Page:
Last week, the Fordham Institute released an extensive study identifying what it calls, “charter school deserts.” Charter school deserts are defined as three or more contiguous census tracts with poverty rates greater than 20 percent and that also lack charter schools. These areas contain the populations that could benefit the most from school choice and these are also the students that most charter schools were designed to serve.
Most states that permit charter schools have at least one charter school desert, with most states having an average of 10.8.
The conclusion of the study is that there are large parts of nearly every state that could benefit from charter school expansion into charter deserts. They conclude that funders, operators, and policymakers should roll up their sleeves and begin the process of rekindling charter growth in these areas.
While the report is correct to suggest that these areas where charter schools could have the greatest impact should be the focus of advocates and charter school leaders, the solutions are not as simple as the report proposes. Instead of rushing out to “irrigate” as the study tells us, a more measured and deliberate approach might be warranted.
The danger in rekindling charter school numbers by propping up new charters on hurried, shaky foundations, is a string of poor-quality charters that don’t fully serve the students or that fail entirely. This could have a devastating effect on the reputation of charter schools nationwide.
Instead, we would offer that there are ways to shore up charter school models in these underserved areas. With a good deal of forethought and planning, some of the risks might be mitigated and the result would be better quality charter schools with the potential for longevity?
- First, charter schools require volunteers to create a planning committee that will produce a written charter that is submitted for authorizer approval. These volunteers would presumably come from the neighborhoods that the school will serve. That committee, assuming the charter is approved, has to become a volunteer board. With that said, there are various requirements for the configuration of the board (e.g., someone with a finance background, educators, etc.), both initially and continuing throughout the lifecycle of the school. Finding individuals to fill these roles may be challenging in mid-/high-poverty regions outside the metro areas. The first thing to consider is how leadership plans to attract the talent necessary to create and sustain the school?
- Second, the trade-off for having the flexibility of a charter school is the tremendous academic and financial compliance expected by the authorizers. The charter school is given flexibility in general, but they have to meet the standards of their charter deliverables, and they also must meet other requirements (e.g., test scores), just like a traditional public school. The second question is how to remain fiscally and academically compliant, given that the school is starting in an area that is likely to have unique funding and academic challenges.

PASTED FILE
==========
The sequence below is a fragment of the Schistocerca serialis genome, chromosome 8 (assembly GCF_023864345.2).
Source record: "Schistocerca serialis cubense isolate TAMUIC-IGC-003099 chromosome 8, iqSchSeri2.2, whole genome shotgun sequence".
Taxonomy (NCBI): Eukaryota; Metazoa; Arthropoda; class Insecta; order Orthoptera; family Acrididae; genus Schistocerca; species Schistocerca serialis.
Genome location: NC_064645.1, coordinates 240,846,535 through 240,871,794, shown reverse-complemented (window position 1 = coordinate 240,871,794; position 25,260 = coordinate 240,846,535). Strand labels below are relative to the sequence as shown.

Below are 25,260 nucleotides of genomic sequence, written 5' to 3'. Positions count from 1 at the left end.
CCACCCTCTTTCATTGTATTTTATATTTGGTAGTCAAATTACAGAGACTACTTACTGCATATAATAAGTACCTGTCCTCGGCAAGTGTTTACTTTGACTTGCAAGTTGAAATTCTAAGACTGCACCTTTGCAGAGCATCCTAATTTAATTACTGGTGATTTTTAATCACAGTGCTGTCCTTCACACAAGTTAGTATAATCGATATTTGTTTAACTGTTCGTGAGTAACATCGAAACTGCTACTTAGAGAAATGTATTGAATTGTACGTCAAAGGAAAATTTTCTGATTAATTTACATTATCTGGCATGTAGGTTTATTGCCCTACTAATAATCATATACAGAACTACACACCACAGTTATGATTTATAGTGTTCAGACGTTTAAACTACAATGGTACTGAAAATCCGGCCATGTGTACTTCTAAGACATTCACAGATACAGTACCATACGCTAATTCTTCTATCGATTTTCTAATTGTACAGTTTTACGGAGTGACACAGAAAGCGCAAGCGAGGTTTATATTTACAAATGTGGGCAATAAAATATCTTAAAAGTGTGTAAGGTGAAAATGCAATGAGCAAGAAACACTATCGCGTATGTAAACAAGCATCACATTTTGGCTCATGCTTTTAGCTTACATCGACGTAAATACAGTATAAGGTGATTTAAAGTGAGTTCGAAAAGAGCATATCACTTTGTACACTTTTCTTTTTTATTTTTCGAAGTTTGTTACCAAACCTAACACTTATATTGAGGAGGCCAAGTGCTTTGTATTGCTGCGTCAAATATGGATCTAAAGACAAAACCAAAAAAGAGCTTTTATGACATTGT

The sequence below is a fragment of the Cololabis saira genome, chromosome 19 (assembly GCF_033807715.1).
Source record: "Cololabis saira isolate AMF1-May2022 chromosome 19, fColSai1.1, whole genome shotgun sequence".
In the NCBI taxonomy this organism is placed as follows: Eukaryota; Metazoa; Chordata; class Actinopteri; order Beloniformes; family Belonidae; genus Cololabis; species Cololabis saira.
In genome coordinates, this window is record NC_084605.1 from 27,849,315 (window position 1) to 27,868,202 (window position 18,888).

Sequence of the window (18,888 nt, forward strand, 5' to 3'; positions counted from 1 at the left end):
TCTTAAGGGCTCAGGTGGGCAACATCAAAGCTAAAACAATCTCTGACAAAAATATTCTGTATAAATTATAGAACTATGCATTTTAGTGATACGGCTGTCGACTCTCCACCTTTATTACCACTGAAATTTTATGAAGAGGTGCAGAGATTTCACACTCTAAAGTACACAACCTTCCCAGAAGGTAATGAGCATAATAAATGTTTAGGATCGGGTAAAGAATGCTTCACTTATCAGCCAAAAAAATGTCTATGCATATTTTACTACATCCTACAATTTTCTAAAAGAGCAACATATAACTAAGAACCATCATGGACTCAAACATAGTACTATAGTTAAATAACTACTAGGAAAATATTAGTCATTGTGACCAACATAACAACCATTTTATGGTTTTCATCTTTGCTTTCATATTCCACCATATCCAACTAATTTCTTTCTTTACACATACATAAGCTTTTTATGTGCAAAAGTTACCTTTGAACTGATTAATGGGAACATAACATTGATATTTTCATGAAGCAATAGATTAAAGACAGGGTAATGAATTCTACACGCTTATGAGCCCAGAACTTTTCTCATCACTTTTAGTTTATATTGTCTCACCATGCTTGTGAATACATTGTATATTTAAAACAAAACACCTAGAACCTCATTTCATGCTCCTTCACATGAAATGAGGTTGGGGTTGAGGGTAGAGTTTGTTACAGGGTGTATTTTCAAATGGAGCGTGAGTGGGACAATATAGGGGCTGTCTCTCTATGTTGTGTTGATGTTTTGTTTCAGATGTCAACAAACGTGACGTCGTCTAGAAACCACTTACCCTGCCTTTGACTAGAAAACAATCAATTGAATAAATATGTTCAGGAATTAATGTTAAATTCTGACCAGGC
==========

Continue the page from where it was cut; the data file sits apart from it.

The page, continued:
- Finally, the three main reasons for failures of charter schools are also endemic to trying to get a charter school going in a high-poverty area:
- Lack of a strong school leader, if the area cannot attract one.
- Serving high-risk students without the demanding academic programs that are needed, with costly items such as intensive small-group instruction or extensive individual tutoring.
- Having a child-centered curriculum that doesn’t set the bar high enough for advancements in test scores. There may be a tendency to stray away from the basics that are desperately needed in this environment, while attempting a curriculum that isn’t conducive to student needs.
Taking all of these factors into consideration would be an excellent step on the path to offering academic choices to the students in America’s “charter school deserts.” The barriers to entry for at-risk areas are many. To ignore that fact would only yield well-intentioned charters built on sand.
What this report allows us to do is begin tackling the issue of how to create educational opportunities in these areas, but to do so with full awareness of the obstacles that will likely arise, and with clearly articulated strategies for dealing with those problems. What we need is collaboration, novel incubation concepts from the ground up, and expert help to fill in the gaps in committee/ board resources. We need a pipeline of strong, experienced leaders who have a track record of steering schools in high-poverty areas and solid plans to close the achievement gap for these students as quickly as possible, using methods that have proven themselves to be useful at doing so.
With careful planning and attention focused on the challenges, not just the opportunities, we can begin to bring relief to the areas of our country that are most desperate for options and opportunities. With collaboration and foresight, these obstacles can be overcome and the potential suggested in the study realized.